Tuberculosis (TB) may not be a “priority pathogen
” for the World Health Organization (WHO)—again—but it certainly remains top of mind for Médecins Sans Frontières (MSF), or Doctors Without Borders.
In fact, researchers working under the auspices of the international nongovernmental organization (NGO), which provides health care services in regions in crisis, have published landmark results of a field study assessing the safety and efficacy of combination therapy with delamanid and bedaquiline (Sirturo, Janssen) in the treatment of drug-resistant (DR) TB. Their findings
were published February 13, 2018, in The Lancet Infectious Diseases
“This was not drug research in the traditional sense, [but] rather pragmatic operational data compiled retrospectively to assess safety and early signs of effectiveness,” MSF Operational Research Coordinator Petros Isaakidis, MD, PhD, told Contagion®
. “Our clinicians [were] in despair at dealing with DR-TB patients with very limited therapeutic options due to resistance and/or toxicity or intolerability to other drugs. Results from clinical trials using this combination are years away, but our patients can’t wait that long. We will continue to follow these patients for the remainder of their treatment in the same way, as well as all new patients started on these drugs, individually and in combination. We are trying to produce more robust, randomized evidence on the use of the new drugs under pragmatic trial conditions.”
Indeed, this isn’t MSF’s first foray into drug “research” in the field, as it strives to fulfill what Dr. Isaakidis calls its “core mandate” of providing care to patients who otherwise would not have access to it. At present, he said, the NGO is engaged in 2 active formal clinical trials: the ongoing PRACTECAL
(or Pragmatic Clinical Trial for a More Effective Concise and Less Toxic treatment regimen for DR-TB) study, working in conjunction with the Stop TB Partnership, and the EndTB
project, in partnership with Partners in Health and other organizations. In the past, MSF has also taken an active role in studies of treatments for malaria and other neglected diseases.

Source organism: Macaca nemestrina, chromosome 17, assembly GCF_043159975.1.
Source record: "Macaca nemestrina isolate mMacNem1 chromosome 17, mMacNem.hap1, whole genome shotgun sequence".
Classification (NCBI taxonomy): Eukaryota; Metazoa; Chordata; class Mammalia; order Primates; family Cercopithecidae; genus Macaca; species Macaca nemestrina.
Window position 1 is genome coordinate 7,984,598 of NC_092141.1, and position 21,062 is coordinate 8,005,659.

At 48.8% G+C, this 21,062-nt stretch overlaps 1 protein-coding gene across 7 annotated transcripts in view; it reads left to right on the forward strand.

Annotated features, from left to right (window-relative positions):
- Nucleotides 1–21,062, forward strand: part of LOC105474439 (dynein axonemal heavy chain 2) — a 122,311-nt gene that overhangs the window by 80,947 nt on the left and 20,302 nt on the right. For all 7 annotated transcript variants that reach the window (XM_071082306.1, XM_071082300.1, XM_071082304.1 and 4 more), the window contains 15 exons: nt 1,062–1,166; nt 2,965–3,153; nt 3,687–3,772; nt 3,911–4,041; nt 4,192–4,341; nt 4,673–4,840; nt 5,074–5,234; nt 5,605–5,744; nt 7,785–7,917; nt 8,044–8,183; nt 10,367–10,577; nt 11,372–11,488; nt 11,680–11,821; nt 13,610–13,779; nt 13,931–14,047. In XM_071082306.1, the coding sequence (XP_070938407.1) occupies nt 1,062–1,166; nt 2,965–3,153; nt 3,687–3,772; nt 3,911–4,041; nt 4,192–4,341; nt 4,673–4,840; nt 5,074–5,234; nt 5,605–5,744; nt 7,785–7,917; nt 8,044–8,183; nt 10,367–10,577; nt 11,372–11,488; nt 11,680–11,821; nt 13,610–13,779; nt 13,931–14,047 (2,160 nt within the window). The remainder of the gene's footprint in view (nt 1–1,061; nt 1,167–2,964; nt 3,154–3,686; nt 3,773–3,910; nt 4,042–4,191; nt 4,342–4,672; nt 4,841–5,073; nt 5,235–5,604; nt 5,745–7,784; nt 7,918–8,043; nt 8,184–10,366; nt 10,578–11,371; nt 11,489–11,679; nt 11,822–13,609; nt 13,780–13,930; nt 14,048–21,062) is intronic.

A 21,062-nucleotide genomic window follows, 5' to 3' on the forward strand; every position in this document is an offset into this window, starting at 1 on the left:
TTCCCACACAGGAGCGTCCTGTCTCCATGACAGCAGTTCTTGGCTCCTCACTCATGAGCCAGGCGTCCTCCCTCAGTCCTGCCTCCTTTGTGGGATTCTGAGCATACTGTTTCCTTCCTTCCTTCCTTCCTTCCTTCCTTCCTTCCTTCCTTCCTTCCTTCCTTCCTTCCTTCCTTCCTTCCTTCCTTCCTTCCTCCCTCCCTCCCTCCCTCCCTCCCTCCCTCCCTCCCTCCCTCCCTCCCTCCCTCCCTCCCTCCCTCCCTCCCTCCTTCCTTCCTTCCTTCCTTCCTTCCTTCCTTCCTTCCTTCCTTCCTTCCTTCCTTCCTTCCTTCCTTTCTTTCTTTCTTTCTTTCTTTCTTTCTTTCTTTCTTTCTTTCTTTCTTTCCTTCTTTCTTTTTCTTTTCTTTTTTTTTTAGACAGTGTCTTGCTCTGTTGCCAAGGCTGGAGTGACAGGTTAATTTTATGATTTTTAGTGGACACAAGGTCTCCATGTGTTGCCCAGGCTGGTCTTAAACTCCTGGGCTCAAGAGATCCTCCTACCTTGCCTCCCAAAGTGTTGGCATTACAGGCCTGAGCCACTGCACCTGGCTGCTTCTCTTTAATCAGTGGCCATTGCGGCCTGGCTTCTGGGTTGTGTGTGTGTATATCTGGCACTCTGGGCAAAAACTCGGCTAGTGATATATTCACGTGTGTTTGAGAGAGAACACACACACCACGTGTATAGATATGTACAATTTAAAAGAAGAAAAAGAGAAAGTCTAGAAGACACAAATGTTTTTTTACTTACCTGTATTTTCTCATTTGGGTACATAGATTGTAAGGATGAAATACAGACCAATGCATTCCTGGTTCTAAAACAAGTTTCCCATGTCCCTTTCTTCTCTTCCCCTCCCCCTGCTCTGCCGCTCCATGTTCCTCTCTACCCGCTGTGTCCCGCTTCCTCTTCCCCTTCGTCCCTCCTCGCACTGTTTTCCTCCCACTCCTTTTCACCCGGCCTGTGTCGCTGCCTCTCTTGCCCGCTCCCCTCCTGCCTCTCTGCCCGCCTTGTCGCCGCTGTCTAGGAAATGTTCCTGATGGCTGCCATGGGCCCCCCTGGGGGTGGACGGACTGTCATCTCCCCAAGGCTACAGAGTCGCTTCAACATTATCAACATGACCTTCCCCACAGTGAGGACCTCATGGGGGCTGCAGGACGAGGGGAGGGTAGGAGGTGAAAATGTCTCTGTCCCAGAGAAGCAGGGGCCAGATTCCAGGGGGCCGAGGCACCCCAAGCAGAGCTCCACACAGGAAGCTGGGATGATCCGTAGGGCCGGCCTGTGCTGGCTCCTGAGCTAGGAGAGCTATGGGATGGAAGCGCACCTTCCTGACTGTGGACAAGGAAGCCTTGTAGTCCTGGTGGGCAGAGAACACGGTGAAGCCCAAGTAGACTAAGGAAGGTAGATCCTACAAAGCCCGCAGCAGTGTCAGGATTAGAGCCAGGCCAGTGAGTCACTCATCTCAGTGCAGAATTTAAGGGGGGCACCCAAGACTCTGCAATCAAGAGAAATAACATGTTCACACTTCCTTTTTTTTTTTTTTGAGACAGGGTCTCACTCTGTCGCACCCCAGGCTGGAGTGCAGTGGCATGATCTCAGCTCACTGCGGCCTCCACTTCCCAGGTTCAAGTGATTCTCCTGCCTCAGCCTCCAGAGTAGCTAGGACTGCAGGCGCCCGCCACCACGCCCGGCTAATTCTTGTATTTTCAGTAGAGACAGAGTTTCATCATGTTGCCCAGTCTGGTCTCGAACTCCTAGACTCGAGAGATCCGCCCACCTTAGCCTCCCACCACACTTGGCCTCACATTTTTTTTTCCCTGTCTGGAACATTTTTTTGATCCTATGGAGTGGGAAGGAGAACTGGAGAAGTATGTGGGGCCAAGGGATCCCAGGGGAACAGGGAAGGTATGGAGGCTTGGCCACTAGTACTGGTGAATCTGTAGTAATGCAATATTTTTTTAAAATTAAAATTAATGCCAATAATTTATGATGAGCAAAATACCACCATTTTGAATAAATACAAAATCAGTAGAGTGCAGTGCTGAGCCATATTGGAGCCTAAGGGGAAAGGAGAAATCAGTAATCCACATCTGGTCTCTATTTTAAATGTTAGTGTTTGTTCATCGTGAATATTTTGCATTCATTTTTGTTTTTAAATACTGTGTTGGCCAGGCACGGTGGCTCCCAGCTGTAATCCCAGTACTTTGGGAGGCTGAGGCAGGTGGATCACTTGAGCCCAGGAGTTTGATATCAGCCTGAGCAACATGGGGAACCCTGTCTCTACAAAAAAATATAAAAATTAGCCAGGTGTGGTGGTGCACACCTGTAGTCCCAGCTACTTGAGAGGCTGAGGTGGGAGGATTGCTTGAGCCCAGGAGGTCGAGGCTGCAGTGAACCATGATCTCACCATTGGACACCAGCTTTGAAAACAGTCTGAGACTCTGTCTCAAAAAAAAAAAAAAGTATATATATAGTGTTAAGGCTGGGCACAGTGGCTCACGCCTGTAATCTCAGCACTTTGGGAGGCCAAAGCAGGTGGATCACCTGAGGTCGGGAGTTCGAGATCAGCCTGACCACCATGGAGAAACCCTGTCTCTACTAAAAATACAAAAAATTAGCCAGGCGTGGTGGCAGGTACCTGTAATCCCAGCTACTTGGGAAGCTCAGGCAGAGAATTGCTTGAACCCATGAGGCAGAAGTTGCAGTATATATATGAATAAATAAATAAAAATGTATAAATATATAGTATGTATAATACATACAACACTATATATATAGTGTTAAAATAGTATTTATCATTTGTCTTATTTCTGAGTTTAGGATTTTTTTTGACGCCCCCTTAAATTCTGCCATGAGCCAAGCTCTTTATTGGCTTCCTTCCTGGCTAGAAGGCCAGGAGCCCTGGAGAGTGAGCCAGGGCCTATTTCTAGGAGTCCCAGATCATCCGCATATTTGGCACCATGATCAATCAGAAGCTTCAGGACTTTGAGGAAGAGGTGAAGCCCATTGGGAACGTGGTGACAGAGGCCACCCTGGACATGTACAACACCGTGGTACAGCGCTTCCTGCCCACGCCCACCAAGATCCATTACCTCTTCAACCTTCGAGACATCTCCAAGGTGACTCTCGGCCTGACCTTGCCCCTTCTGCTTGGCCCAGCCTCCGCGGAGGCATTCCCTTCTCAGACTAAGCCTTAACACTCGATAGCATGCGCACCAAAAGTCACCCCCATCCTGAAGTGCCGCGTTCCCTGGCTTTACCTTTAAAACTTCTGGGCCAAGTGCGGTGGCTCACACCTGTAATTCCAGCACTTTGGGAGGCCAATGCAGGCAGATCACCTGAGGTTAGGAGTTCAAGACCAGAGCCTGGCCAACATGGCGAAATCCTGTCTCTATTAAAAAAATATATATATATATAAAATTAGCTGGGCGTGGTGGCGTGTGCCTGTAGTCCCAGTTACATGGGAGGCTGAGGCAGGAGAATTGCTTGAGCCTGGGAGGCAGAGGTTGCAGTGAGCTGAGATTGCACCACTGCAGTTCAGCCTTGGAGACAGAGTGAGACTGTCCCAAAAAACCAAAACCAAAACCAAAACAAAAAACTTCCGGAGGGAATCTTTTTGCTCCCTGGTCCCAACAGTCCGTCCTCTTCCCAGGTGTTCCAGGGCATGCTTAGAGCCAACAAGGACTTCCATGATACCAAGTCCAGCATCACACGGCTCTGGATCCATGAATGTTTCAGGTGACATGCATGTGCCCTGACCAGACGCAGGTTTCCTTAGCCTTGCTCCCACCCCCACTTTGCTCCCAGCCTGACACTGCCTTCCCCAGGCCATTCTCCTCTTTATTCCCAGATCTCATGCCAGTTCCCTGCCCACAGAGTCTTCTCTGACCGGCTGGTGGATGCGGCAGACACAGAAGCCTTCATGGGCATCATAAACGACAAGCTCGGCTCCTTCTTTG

However, Dr. Isaakidis described their findings as “programmatic data.” He emphasized that the combination assessed was provided within a “compassionate access” framework and that “patients were closely monitored and managed, with detailed clinical records were kept.” The data, of course, was peer-reviewed prior to publication.
In all, 28 patients (23 with positive baseline cultures) receiving treatment for DR-TB via MSF initiatives in Armenia, India, and South Africa were administered combination therapy with bedaquiline and delamanid (400 mg bedaquiline qd for 2 weeks followed by 200 mg bedaquiline 3 times per week and 100 mg delamanid bid) and monitored for a 6- to 12-month period in 2016. Notably, 11 of the subjects included in the analysis were HIV-positive and 24 had isolates resistant to fluoroquinolones; 14 had what the authors describe as “extensively drug-resistant tuberculosis.”
Of the 23 patients with positive baseline cultures, 17 (74%) tested negative for TB after 6 months of therapy. Of the 5 who were culture negative at the onset of treatment, 4 remained culture negative at 6 months. Overall, 7 of the patients had at least 1 serious adverse event, and a total of 16 serious adverse events were reported, including gastrointestinal disorders (n = 4), nervous system disorders (n = 4), and psychiatric disorders (n = 2). One of the 7 patients died; this patient had disseminated TB and advanced HIV and was not receiving antiretroviral therapy at the beginning of the study.
“The TB community, including MSF, is still trying to understand the benefits and advantages of the combination,” Dr. Isaakidis explained. “Currently, we can only say that from the limited programmatic data we have, the combination seems promising in terms of efficacy and relatively safe in terms of toxicity, but more high-quality evidence is needed.”
Both delamanid and bedaquiline have been available for years, and both have approved indications from multiple regulatory bodies as monotherapy for DR-TB. According to Dr. Isaakidis, both are also very expensive.
“No new TB drugs have been developed for half a century,” he noted. “We know that TB, like all infectious organisms, becomes more and more resistant to more and more of the existing drugs, but we haven’t invested in research and development. This is a collective responsibility. MSF is calling for sustained global research and development efforts to get new drugs and more revolutionary ways of treating all forms of TB. Treating HIV showed us that if you put the political will, the money, and the brains together you can do fantastic things
and amazingly fast. TB has not reached that level of commitment, innovation, and/or funding yet.”
Which is remarkable, when you consider that, per MSF, some 10 million individuals worldwide were diagnosed with the disease in 2016, and more than 500,000 of them had drug-resistant strains.
Sounds like a priority to us.
Brian P. Dunleavy is a medical writer and editor based in New York. His work has appeared in numerous health care-related publications. He is the former editor of Infectious Disease Special Edition.
To stay informed on the latest in infectious disease news and developments, please sign up for our weekly newsletter.